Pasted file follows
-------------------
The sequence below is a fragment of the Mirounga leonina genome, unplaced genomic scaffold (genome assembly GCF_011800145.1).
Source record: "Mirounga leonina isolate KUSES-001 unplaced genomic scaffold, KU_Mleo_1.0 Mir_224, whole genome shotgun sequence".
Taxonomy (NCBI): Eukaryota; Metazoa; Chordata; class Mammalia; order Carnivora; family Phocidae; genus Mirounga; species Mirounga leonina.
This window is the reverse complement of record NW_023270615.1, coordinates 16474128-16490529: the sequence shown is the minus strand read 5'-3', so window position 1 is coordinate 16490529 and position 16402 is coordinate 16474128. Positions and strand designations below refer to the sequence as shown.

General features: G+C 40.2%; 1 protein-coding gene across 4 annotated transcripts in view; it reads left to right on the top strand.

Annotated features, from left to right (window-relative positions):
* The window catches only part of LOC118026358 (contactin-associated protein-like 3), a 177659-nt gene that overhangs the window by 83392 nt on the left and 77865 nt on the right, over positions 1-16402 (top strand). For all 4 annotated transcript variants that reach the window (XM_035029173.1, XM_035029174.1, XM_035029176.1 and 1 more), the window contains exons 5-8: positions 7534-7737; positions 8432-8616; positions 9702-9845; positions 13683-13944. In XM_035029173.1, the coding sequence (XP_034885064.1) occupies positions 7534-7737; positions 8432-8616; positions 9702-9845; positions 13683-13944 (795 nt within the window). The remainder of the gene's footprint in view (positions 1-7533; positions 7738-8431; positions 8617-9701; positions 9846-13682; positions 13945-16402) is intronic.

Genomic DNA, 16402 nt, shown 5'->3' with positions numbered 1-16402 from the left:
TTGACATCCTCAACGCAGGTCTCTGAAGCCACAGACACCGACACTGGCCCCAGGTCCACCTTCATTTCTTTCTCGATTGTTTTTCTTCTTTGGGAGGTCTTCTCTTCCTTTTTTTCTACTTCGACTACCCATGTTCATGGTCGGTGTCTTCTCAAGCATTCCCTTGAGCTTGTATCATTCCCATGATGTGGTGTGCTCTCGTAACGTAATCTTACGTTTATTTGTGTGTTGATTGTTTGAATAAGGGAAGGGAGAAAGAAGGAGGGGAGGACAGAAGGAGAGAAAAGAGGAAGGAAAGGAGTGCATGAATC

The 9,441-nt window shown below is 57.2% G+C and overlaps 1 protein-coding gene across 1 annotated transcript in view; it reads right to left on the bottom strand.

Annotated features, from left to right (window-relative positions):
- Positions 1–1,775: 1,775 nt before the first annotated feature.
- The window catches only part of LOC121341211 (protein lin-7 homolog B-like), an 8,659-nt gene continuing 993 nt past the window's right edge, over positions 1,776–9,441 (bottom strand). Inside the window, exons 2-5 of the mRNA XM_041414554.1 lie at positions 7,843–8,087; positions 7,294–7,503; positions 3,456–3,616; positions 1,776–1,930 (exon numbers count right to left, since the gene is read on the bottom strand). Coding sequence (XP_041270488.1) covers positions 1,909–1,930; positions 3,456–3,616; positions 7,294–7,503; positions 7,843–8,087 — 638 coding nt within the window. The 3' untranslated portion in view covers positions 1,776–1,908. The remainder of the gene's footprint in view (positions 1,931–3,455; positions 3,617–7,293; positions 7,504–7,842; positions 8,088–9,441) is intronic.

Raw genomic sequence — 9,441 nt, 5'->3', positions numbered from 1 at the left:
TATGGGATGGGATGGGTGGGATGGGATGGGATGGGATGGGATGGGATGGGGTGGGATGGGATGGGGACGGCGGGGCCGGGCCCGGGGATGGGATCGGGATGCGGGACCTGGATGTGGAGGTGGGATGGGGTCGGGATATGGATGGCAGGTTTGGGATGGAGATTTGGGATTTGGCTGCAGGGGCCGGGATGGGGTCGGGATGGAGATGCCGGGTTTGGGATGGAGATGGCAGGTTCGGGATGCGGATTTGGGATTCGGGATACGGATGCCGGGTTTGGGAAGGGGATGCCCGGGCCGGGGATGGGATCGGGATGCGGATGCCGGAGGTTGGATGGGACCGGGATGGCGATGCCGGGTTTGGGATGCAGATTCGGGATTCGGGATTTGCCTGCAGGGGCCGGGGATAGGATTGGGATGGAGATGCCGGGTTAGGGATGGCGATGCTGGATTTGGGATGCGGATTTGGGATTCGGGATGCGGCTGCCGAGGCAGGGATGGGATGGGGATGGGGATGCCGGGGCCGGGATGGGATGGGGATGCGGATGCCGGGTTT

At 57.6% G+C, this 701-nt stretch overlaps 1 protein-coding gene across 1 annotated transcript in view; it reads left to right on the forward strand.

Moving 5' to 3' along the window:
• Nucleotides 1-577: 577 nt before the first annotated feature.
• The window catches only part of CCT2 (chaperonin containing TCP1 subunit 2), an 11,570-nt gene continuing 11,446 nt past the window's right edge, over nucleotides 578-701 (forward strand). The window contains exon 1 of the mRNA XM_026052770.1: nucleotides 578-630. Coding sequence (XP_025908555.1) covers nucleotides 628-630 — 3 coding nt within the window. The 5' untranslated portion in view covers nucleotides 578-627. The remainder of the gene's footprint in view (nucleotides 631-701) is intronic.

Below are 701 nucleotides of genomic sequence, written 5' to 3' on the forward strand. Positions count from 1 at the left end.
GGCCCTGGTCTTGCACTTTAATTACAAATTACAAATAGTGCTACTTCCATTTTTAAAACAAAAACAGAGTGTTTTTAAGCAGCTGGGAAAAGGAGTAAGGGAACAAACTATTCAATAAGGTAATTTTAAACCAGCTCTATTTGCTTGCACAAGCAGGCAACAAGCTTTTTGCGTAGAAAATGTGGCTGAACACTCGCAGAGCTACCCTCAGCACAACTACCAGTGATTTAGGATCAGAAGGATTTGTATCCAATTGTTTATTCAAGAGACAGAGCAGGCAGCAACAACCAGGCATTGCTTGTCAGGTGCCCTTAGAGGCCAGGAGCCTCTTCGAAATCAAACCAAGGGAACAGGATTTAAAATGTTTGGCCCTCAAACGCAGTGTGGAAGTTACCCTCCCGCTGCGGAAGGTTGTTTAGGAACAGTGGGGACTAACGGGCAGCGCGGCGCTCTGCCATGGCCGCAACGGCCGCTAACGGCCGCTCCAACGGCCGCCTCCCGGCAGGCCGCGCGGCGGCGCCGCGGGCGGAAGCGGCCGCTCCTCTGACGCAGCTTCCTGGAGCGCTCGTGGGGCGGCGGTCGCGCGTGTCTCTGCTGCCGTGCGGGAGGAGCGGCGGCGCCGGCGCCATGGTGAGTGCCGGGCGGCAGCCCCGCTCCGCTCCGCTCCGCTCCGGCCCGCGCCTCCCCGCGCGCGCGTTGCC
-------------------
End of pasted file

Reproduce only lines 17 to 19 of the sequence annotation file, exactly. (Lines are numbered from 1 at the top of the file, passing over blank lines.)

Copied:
Moving 5' to 3' along the window:
• Nucleotides 1-577: 577 nt before the first annotated feature.
• The window catches only part of CCT2 (chaperonin containing TCP1 subunit 2), an 11,570-nt gene continuing 11,446 nt past the window's right edge, over nucleotides 578-701 (forward strand). The window contains exon 1 of the mRNA XM_026052770.1: nucleotides 578-630. Coding sequence (XP_025908555.1) covers nucleotides 628-630 — 3 coding nt within the window. The 5' untranslated portion in view covers nucleotides 578-627. The remainder of the gene's footprint in view (nucleotides 631-701) is intronic.